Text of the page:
Red Lobster to remodel nearly 700 locations to updated design
Orlando, Fla. — Red Lobster announced a plan to remodel all of its nearly 700 restaurants across the United States and Canada to a design inspired by the seafaring village of Bar Harbor, Maine. Thirty-three percent of the chain’s restaurants will be remodeled by June 2011, with the goal of all Red Lobster restaurants receiving a remodel by 2014.
The new design, first developed in 2005, was selected after a rigorous, multi-year process that included guest focus groups, qualitative surveys and market testing. Interior features include cozy booths, warm wood paneling, softer lighting and nautical décor such as signal flags and seaside-inspired artwork.
Among the exterior features are a stone tower, ship lanterns, Adirondack-style chairs to encourage guest conversation and mingling, and window decals that spell out the types of seafood guests will find inside. Also featured: new signage with a contemporized logo and updated lobster icon and a new modifier highlighting Red Lobster’s signature fresh offerings.
“Our guests are at the heart of everything we do, and while their love for our delicious seafood and friendly service has never been stronger, they’ve expressed a desire for a more up-to-date atmosphere,” said Red Lobster president Kim Lopdrup. “We listened to their feedback and are very proud to now offer guests this beautiful new setting in which to enjoy a refreshing seaside dining experience.”
What will you do with your 5%?
Another week and another full page ad in Target’s circular touting the REDcard Rewards program launched last fall. Nothing unusual about that right? The 5% savings program has been promoted heavily since its arrival last October to the point where it is impossible to look anywhere in a store and not seen 5% Rewards signs.
What’s different about the most recent ad is it enters some new territory in that Target is touting not only that its prices are low, but that they are in fact the lowest because shoppers are able to take advantage of a low-price promise and then save an additional 5%. The concept and messaging is similar to the situation in the home channel where Home Depot and Lowe’s have nearly identical low-price guarantees. However, they go a step further and promise to beat the competitor’s price by 10%, offering shoppers considerable savings on large-ticket purchases.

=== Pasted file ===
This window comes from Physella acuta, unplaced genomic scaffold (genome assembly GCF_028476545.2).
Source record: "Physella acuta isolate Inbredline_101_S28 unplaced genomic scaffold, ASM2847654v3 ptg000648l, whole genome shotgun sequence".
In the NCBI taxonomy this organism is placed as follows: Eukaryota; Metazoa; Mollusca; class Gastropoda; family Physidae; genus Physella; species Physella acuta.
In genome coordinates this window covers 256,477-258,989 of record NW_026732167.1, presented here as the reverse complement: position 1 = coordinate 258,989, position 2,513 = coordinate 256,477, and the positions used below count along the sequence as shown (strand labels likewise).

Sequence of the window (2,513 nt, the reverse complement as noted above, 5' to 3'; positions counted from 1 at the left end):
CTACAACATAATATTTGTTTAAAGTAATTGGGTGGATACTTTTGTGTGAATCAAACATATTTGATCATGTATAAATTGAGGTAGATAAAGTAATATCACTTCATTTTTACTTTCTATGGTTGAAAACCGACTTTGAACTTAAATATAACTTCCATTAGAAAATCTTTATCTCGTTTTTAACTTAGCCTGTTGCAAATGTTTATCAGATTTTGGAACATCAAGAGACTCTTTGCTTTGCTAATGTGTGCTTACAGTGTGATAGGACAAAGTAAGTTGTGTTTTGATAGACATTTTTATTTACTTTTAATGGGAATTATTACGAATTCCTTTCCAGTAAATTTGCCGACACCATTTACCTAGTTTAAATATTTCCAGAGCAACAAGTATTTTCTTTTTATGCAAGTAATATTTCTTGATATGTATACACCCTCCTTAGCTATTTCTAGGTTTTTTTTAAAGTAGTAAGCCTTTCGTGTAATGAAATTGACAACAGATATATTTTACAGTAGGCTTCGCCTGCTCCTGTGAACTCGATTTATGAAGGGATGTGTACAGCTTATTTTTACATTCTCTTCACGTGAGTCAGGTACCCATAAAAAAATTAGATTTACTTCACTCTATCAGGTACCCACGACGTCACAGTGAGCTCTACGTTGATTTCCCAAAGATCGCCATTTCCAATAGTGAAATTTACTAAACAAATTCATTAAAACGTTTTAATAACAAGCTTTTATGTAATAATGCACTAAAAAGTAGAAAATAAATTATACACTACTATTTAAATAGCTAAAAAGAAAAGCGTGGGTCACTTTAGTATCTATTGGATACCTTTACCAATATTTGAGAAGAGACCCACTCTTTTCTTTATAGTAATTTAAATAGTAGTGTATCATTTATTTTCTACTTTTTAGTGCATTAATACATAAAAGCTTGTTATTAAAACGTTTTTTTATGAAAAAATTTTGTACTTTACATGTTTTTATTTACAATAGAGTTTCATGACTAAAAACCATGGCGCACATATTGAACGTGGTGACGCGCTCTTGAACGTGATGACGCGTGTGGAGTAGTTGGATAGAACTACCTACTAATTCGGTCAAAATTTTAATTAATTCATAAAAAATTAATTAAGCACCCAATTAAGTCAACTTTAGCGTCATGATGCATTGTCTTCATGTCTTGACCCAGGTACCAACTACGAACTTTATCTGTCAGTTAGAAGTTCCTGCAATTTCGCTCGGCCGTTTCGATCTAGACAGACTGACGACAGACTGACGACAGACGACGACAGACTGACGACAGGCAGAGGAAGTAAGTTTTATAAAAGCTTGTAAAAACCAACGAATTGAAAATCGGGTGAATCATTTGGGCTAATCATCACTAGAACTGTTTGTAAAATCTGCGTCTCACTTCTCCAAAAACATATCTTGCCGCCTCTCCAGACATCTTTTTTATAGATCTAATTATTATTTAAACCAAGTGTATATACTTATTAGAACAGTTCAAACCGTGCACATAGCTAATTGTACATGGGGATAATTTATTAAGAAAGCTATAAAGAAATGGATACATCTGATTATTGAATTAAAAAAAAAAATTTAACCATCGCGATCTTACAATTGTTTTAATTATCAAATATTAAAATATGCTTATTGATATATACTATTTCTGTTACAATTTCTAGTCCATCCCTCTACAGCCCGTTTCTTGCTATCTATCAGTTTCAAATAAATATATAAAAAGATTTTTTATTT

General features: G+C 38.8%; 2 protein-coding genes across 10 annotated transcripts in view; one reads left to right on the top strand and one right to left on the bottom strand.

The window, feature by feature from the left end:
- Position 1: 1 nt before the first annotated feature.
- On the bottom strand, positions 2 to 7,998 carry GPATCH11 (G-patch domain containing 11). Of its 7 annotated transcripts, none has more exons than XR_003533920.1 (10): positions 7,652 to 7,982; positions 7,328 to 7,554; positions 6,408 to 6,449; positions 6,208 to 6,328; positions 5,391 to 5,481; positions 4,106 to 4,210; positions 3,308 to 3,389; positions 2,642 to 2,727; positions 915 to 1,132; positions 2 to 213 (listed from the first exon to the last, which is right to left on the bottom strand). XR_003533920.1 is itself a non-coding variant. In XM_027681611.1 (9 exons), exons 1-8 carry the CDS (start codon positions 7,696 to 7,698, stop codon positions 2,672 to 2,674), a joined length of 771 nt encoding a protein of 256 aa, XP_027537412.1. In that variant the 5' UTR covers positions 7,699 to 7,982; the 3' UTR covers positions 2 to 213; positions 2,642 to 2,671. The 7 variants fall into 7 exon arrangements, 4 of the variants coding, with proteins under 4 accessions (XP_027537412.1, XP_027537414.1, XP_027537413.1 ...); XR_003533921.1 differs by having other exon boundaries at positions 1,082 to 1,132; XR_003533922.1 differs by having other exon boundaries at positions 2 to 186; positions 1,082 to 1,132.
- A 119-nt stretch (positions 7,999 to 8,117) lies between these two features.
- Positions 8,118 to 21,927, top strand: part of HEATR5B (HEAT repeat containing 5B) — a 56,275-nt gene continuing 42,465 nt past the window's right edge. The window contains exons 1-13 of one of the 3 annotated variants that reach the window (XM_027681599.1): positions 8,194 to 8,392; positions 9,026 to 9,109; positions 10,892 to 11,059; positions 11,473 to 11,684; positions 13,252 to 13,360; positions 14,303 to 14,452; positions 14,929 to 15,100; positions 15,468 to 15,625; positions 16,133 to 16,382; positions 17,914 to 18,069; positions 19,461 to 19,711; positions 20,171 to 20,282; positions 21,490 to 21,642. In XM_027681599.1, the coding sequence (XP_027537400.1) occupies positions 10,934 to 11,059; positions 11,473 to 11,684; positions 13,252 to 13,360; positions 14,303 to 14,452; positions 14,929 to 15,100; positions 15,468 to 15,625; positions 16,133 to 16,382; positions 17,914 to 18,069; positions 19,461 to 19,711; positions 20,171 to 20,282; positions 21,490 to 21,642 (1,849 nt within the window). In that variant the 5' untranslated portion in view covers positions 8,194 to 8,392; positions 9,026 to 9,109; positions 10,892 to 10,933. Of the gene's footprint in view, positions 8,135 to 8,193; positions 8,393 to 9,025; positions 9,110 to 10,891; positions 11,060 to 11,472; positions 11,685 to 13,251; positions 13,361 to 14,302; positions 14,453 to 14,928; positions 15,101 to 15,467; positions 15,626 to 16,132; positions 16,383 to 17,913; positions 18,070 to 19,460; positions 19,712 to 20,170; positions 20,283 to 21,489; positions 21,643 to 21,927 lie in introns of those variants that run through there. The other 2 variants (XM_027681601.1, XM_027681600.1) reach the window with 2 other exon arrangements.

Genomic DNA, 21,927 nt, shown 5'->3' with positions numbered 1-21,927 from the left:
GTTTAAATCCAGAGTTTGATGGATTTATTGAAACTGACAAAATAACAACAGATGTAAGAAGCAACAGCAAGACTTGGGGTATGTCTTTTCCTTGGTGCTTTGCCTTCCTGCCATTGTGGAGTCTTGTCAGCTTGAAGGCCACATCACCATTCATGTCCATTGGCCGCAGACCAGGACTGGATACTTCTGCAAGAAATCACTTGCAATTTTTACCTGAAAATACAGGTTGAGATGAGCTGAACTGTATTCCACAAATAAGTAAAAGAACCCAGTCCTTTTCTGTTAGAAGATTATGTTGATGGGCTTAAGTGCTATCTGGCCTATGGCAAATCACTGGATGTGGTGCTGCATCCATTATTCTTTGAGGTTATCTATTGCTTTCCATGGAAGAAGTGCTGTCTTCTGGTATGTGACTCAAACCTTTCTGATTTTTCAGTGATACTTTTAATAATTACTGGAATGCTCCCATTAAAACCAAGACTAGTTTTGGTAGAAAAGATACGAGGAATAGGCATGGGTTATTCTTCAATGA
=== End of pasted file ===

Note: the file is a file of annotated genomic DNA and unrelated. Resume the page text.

Target is essentially doing the same thing, and although its message is communicated in a tactful manner with the headline “Our low price promise just got 5% better,” it might just as well have said, “Our prices are lower than Walmart’s.”
Of course, Walmart has its “unbeatable” prices and will match the prices offered at Target as long as a customer is able to produce a printed ad showing an identical item at a local store. However, Walmart doesn’t honor the prices paid by those who receive loyalty program incentives and most organizations who conduct pricing studies don’t factor in loyalty program related savings.
That’s not how people shop though, is it? People do participate in loyalty program and they take those savings into consideration when determining which retailer has the lowest price. And price isn’t always just about the price of the item, because shoppers calculate price in more of a total cost of ownership framework that also incorporates such variables as convenience, service and the overall store experience from the time they arrive in the parking lot until they have paid for their merchandise and are on their way home.
That said, now that Target has rather gently raised the prospect that it has the lowest prices courtesy of the REDcard, the comings months will reveal just how aggressively the company wants to communicate its new-and-improved low-price promise.
A new arrival for baby category
The Chicco brand of baby gear hit Target stores this week with three key items featured in the retailer’s weekly ad. Those same items were then called out in stores with red placards the size of album covers, in case anyone remembers what those were, that featured the advertised sales price. The items featured included a Chicco Cortina travel system for $260, a highchair for $130 and a playpen for $160.
It wasn’t all about Chicco in the weekly ad though as there were a total of six pages devoted to the department with featured categories such as infant apparent, consumables and furniture. The company also touted an online only offer of $60 on complete infant bedding set to generate Web traffic.